I am a PhD student co-advised by Dr. Akasha Faist in Range Sciences and Dr. Erik Lehnhoff in the Entomology, Plant Pathology, and Weed Science department at New Mexico State University. Previously, I received my master’s degree from Wichita State University, where I focused on plant community ecology and worked as a research project manager examining the response of plant, insect, and bird communities to grazing on grasslands replanted through the USDA Conservation Reserve Program in Kansas. My dissertation research at NMSU centers on the control of honey mesquite (Prosopis glandulosa) through aerial herbicide application and how this affects subsequent plant community recovery (or lack thereof) on the Jornada Experimental Range. I am broadly interested in the mechanisms underpinning the maintenance, invasion, and successful restoration of ecological communities, and developing data-supported management practices to guide effective land stewardship.
Twitter: @m2r_eco

Ryan Schroeder
Deb Peters Dryland Fellowship
Project Title: Rangeland Seed Bank Dynamics: Understanding How Soil Properties and Land Management Strategies Influence Seed Bank Suitability and Pathways for Ecosystem Restoration

I am a PhD student at New Mexico State University working with Dr. Akasha Faist in the Dept. of Animal and Range Sciences. My research focuses on soil seed banks – specifically, how soil properties influence rangeland soil seed banks and how soil seed bank information can be incorporated into rangeland management/restoration. I received my undergraduate degree in Natural Resources and Environmental Science from Purdue University and my master’s in Ecology at Colorado State University. At Colorado State University I worked under Dr. Mark Paschke in the Restoration Ecology Lab where I worked with the U.S. Forest Service and Bureau of Land Management to better understand the soil seed bank composition of degraded shrublands and it’s potential impact on ecological restoration . I am an active member in the Soil Science Society of America, Society for Ecological Restoration, and Society of Rangeland Management, as well as being active on science twitter @SeedyRanges! I’m a bit of a plant nut (don’t get me started on plant puns), an avid outdoorsman, and dad to my awesome red heeler named Chispa (Spanish for “Spark”)!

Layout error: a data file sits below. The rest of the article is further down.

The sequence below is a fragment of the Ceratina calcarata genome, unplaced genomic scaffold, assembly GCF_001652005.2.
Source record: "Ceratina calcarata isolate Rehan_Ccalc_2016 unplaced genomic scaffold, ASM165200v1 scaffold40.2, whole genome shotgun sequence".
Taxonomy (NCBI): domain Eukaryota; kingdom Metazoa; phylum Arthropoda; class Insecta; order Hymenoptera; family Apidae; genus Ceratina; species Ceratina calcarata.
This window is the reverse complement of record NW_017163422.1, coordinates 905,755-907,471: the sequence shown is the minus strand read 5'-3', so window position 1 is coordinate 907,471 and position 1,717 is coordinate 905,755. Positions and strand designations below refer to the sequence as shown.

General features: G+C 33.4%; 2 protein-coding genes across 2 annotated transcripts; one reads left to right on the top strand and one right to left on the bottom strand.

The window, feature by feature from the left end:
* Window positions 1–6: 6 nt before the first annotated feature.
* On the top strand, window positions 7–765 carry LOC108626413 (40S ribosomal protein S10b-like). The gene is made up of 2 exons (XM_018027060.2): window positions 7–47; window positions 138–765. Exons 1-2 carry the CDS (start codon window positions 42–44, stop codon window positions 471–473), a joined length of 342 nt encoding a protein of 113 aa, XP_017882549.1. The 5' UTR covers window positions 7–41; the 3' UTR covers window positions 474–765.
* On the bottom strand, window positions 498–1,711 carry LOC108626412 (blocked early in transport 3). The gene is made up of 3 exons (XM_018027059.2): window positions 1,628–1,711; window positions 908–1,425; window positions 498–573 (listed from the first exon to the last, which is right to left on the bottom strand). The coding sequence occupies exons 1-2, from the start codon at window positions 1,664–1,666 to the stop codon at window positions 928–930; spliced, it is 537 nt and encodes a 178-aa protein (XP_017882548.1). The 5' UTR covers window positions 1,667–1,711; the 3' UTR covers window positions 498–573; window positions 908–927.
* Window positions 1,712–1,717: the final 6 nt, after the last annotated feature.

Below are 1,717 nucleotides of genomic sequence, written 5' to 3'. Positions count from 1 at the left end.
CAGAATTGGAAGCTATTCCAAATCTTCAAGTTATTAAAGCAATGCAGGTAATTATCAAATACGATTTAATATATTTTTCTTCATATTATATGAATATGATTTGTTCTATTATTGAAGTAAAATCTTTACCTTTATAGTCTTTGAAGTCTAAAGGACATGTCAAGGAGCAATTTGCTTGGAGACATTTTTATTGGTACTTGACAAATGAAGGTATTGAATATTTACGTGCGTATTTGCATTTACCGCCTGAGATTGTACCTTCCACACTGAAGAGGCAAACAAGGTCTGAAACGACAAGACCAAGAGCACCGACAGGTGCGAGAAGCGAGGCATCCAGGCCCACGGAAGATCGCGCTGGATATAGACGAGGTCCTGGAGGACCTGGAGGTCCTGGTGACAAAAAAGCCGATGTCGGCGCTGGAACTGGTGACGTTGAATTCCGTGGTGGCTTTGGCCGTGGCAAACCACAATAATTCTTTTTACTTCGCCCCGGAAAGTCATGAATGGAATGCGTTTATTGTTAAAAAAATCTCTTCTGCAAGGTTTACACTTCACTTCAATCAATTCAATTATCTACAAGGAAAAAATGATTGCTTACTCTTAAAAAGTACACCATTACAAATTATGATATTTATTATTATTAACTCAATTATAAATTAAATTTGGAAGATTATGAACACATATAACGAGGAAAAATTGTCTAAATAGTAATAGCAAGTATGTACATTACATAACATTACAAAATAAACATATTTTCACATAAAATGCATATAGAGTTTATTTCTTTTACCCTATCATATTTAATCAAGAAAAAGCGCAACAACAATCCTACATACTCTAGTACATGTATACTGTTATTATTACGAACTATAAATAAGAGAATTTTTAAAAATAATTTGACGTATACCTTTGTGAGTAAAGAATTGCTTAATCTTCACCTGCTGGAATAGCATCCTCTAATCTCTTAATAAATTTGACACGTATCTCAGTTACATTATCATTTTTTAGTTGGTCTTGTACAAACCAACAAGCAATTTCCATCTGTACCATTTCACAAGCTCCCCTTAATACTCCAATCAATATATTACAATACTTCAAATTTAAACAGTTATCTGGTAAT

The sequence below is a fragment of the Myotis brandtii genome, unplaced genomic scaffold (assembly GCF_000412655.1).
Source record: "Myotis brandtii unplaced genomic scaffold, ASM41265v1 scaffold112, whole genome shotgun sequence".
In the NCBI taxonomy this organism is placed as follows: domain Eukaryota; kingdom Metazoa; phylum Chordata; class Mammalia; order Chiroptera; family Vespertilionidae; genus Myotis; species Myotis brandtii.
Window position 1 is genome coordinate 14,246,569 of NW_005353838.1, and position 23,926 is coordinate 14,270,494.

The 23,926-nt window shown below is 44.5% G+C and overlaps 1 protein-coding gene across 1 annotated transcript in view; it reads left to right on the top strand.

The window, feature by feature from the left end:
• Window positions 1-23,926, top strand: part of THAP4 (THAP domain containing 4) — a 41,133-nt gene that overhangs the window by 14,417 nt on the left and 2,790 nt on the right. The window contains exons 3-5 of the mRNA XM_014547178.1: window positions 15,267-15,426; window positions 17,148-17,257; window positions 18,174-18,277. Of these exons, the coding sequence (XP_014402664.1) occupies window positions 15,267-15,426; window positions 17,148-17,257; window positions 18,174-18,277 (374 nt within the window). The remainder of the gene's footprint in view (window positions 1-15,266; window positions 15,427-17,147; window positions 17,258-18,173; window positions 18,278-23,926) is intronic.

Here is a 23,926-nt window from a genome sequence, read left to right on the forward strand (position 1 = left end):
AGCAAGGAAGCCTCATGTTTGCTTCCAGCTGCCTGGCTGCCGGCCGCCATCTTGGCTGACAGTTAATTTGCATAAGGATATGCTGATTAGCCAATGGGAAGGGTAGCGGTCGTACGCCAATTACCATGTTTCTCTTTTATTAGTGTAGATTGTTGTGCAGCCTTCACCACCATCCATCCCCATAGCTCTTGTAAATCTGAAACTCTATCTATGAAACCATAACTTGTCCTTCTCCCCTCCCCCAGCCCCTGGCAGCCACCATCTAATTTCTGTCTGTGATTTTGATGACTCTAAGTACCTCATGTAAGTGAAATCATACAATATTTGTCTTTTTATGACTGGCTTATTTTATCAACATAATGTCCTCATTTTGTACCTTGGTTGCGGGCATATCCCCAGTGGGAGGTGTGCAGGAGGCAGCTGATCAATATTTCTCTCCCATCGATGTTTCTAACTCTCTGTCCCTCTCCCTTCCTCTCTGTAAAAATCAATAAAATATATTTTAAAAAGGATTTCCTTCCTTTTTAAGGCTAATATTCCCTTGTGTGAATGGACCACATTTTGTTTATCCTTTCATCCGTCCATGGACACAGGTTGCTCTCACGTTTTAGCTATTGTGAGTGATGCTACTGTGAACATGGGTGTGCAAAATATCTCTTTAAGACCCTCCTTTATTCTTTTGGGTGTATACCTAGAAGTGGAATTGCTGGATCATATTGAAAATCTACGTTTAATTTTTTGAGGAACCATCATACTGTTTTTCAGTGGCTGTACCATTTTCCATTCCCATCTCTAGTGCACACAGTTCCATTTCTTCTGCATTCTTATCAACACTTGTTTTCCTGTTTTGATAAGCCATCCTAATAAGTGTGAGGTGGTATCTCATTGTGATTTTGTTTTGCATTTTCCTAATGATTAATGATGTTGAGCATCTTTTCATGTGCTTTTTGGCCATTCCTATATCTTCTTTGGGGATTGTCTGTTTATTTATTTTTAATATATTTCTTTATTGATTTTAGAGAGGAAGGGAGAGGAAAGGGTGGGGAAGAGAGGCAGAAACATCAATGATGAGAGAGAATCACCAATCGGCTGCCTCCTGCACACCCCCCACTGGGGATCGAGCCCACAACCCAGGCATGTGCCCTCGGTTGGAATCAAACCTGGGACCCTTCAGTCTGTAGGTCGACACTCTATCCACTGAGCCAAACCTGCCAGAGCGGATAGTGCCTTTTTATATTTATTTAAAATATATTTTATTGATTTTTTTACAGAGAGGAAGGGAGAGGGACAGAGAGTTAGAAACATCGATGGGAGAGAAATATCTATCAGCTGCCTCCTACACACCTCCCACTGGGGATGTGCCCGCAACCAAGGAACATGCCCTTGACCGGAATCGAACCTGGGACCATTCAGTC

Tyler Turk
Deb Peters Dryland Fellowship
Project Title: Connectivity and Seed Availability: The Role of Seeds in Chihuahuan Desert State Transitions

I’m a Master’s student studying restoration ecology in the Faist lab at New Mexico State University. My research is focused on the mechanisms of seed availability and recruitment in the Chihuahuan desert. More specifically, I’m looking at seed availability at differing scales and where shrubland to grassland state transitions have occurred.

Christopher Vito
Project Title: Belowground Net Primary Production Response to Changes in Precipitation: Effects of Amount and Time of Precipitation on Plant Functional Groups

I’m a Ph.D. student studying dryland ecology in the School of Life Sciences at Arizona State University. My advisor is Dr. Osvaldo Sala. My background is in both geology and ecology, and I am interested in understanding ecosystem level processes in the face of climate change.